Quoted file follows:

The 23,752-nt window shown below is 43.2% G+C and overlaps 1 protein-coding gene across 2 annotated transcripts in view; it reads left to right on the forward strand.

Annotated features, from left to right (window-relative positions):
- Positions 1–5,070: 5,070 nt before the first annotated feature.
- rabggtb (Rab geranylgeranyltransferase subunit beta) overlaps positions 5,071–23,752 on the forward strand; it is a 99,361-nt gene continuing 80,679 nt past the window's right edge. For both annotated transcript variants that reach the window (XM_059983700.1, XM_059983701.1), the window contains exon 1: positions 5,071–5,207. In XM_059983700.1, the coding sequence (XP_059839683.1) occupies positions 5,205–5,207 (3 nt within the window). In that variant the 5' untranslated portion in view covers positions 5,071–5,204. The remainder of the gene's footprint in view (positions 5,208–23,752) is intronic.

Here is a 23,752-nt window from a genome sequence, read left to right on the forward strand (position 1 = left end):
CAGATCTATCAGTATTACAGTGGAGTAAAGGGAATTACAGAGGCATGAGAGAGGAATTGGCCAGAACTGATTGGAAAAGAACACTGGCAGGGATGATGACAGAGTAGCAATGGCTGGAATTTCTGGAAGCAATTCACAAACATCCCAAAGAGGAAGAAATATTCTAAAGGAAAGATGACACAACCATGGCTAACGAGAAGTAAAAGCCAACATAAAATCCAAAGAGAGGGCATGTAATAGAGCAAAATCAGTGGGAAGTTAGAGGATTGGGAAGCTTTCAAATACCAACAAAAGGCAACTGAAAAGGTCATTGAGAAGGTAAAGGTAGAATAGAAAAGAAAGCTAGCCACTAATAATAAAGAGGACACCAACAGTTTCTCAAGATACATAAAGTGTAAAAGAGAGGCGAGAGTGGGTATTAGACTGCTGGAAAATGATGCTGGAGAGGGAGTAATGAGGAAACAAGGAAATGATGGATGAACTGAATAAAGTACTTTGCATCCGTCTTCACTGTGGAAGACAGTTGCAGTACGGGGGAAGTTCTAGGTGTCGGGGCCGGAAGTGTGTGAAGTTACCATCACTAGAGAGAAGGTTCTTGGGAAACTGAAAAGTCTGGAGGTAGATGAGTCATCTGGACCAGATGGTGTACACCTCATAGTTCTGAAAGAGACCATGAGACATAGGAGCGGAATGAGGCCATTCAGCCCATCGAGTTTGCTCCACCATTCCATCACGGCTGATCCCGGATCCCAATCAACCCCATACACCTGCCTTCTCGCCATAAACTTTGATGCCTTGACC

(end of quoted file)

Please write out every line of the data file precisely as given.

The 23,752-nt window shown below is 43.2% G+C and overlaps 1 protein-coding gene across 2 annotated transcripts in view; it reads left to right on the forward strand.

Annotated features, from left to right (window-relative positions):
- Positions 1–5,070: 5,070 nt before the first annotated feature.
- rabggtb (Rab geranylgeranyltransferase subunit beta) overlaps positions 5,071–23,752 on the forward strand; it is a 99,361-nt gene continuing 80,679 nt past the window's right edge. For both annotated transcript variants that reach the window (XM_059983700.1, XM_059983701.1), the window contains exon 1: positions 5,071–5,207. In XM_059983700.1, the coding sequence (XP_059839683.1) occupies positions 5,205–5,207 (3 nt within the window). In that variant the 5' untranslated portion in view covers positions 5,071–5,204. The remainder of the gene's footprint in view (positions 5,208–23,752) is intronic.

Here is a 23,752-nt window from a genome sequence, read left to right on the forward strand (position 1 = left end):
CAGATCTATCAGTATTACAGTGGAGTAAAGGGAATTACAGAGGCATGAGAGAGGAATTGGCCAGAACTGATTGGAAAAGAACACTGGCAGGGATGATGACAGAGTAGCAATGGCTGGAATTTCTGGAAGCAATTCACAAACATCCCAAAGAGGAAGAAATATTCTAAAGGAAAGATGACACAACCATGGCTAACGAGAAGTAAAAGCCAACATAAAATCCAAAGAGAGGGCATGTAATAGAGCAAAATCAGTGGGAAGTTAGAGGATTGGGAAGCTTTCAAATACCAACAAAAGGCAACTGAAAAGGTCATTGAGAAGGTAAAGGTAGAATAGAAAAGAAAGCTAGCCACTAATAATAAAGAGGACACCAACAGTTTCTCAAGATACATAAAGTGTAAAAGAGAGGCGAGAGTGGGTATTAGACTGCTGGAAAATGATGCTGGAGAGGGAGTAATGAGGAAACAAGGAAATGATGGATGAACTGAATAAAGTACTTTGCATCCGTCTTCACTGTGGAAGACAGTTGCAGTACGGGGGAAGTTCTAGGTGTCGGGGCCGGAAGTGTGTGAAGTTACCATCACTAGAGAGAAGGTTCTTGGGAAACTGAAAAGTCTGGAGGTAGATGAGTCATCTGGACCAGATGGTGTACACCTCATAGTTCTGAAAGAGACCATGAGACATAGGAGCGGAATGAGGCCATTCAGCCCATCGAGTTTGCTCCACCATTCCATCACGGCTGATCCCGGATCCCAATCAACCCCATACACCTGCCTTCTCGCCATAAACTTTGATGCCTTGACC